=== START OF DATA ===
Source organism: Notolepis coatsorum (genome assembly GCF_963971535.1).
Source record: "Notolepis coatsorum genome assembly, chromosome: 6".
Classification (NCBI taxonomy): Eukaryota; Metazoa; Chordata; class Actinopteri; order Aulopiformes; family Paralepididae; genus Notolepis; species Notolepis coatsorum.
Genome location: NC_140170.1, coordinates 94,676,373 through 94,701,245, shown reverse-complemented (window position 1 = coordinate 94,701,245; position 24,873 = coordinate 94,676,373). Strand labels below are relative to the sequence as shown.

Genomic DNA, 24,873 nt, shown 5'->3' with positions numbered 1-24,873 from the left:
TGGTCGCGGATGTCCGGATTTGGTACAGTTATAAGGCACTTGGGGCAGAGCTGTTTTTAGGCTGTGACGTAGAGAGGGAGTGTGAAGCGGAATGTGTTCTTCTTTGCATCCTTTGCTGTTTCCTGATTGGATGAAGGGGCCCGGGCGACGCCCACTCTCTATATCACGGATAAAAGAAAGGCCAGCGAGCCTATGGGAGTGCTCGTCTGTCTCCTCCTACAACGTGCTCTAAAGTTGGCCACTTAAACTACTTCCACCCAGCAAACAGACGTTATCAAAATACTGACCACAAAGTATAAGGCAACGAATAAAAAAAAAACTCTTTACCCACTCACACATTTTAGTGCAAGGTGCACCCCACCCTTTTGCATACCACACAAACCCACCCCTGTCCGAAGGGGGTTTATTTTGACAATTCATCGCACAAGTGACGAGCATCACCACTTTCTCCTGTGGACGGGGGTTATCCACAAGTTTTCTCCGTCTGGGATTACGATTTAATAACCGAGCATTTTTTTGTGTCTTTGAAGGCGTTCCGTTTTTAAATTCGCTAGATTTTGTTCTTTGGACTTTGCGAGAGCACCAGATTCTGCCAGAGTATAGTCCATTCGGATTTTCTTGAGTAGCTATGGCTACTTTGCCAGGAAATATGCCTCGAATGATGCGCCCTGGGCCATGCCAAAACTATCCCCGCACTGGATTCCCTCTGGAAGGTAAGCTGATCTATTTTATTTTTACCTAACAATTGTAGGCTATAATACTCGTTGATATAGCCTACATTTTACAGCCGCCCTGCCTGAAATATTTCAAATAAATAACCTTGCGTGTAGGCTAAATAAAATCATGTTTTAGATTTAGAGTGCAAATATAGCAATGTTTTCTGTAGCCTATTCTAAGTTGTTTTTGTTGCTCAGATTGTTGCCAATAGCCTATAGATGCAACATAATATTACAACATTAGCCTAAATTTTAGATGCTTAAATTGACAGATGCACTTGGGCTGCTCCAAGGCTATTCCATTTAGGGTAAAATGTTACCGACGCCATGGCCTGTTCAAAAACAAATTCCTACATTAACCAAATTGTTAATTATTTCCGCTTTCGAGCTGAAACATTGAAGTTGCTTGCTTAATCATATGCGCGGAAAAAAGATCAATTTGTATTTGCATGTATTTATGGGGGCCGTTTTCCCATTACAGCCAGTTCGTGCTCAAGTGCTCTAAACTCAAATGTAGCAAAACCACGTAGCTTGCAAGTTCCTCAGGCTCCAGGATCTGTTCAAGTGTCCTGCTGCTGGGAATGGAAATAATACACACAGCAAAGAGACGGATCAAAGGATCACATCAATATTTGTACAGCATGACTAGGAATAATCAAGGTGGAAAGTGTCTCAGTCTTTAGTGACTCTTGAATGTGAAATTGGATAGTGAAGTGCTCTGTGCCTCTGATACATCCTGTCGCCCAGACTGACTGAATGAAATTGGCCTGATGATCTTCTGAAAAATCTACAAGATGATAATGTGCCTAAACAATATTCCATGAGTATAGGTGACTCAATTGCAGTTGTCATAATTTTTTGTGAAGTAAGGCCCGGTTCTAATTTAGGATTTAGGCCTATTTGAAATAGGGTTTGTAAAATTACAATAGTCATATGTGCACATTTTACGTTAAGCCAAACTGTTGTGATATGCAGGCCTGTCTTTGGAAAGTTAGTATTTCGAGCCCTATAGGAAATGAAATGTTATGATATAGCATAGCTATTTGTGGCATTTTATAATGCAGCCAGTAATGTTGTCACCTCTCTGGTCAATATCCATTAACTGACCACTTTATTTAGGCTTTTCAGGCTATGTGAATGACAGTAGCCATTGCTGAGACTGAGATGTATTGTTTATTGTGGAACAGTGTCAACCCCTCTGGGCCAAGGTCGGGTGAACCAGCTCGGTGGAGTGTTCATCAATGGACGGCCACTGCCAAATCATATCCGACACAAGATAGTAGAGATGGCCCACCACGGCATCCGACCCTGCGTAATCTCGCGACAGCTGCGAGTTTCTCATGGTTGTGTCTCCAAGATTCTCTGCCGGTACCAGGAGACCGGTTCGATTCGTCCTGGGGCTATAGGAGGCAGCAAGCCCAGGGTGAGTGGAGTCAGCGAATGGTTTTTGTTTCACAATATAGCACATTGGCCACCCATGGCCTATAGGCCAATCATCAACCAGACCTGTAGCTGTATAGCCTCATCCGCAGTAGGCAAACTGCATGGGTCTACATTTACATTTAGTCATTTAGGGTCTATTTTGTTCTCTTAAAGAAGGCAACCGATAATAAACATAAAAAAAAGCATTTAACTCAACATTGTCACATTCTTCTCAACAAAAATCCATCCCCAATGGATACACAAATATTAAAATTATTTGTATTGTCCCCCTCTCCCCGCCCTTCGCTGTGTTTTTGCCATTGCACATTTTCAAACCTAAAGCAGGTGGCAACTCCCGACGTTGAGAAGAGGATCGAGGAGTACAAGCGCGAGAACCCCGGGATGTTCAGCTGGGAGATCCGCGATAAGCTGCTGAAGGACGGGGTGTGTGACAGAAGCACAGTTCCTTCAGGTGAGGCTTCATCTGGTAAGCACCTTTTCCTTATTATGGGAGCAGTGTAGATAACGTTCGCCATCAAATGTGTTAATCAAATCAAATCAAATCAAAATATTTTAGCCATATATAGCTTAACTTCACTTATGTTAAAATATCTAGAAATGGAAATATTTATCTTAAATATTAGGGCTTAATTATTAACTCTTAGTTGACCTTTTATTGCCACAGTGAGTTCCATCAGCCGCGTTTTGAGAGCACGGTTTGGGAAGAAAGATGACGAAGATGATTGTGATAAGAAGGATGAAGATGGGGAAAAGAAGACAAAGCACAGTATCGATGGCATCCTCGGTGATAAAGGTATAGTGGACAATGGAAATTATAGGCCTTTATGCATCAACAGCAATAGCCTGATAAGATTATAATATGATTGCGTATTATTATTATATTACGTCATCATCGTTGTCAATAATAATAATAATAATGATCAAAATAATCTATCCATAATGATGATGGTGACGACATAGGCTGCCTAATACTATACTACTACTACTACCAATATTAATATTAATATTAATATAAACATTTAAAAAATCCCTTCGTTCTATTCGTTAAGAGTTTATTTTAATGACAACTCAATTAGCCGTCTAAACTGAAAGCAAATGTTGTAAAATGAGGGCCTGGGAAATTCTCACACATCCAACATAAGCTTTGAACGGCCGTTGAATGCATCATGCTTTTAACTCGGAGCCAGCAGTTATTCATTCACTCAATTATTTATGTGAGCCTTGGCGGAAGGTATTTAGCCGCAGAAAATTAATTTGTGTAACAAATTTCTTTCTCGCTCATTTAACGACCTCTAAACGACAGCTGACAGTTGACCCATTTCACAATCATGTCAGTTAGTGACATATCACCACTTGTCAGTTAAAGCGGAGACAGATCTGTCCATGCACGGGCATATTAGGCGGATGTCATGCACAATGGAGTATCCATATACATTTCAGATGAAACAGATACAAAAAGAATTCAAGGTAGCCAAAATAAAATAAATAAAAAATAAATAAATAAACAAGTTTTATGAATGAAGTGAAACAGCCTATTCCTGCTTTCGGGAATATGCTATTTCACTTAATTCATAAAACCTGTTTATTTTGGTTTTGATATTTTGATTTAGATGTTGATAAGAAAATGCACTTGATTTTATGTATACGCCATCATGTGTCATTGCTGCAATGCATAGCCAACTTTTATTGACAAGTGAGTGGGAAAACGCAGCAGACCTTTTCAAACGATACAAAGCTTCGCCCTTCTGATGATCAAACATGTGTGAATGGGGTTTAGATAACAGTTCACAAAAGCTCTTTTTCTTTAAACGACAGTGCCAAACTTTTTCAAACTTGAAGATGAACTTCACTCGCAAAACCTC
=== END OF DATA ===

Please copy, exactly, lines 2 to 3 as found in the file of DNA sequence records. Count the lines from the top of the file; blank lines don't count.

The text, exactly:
Source record: "Notolepis coatsorum genome assembly, chromosome: 6".
Classification (NCBI taxonomy): Eukaryota; Metazoa; Chordata; class Actinopteri; order Aulopiformes; family Paralepididae; genus Notolepis; species Notolepis coatsorum.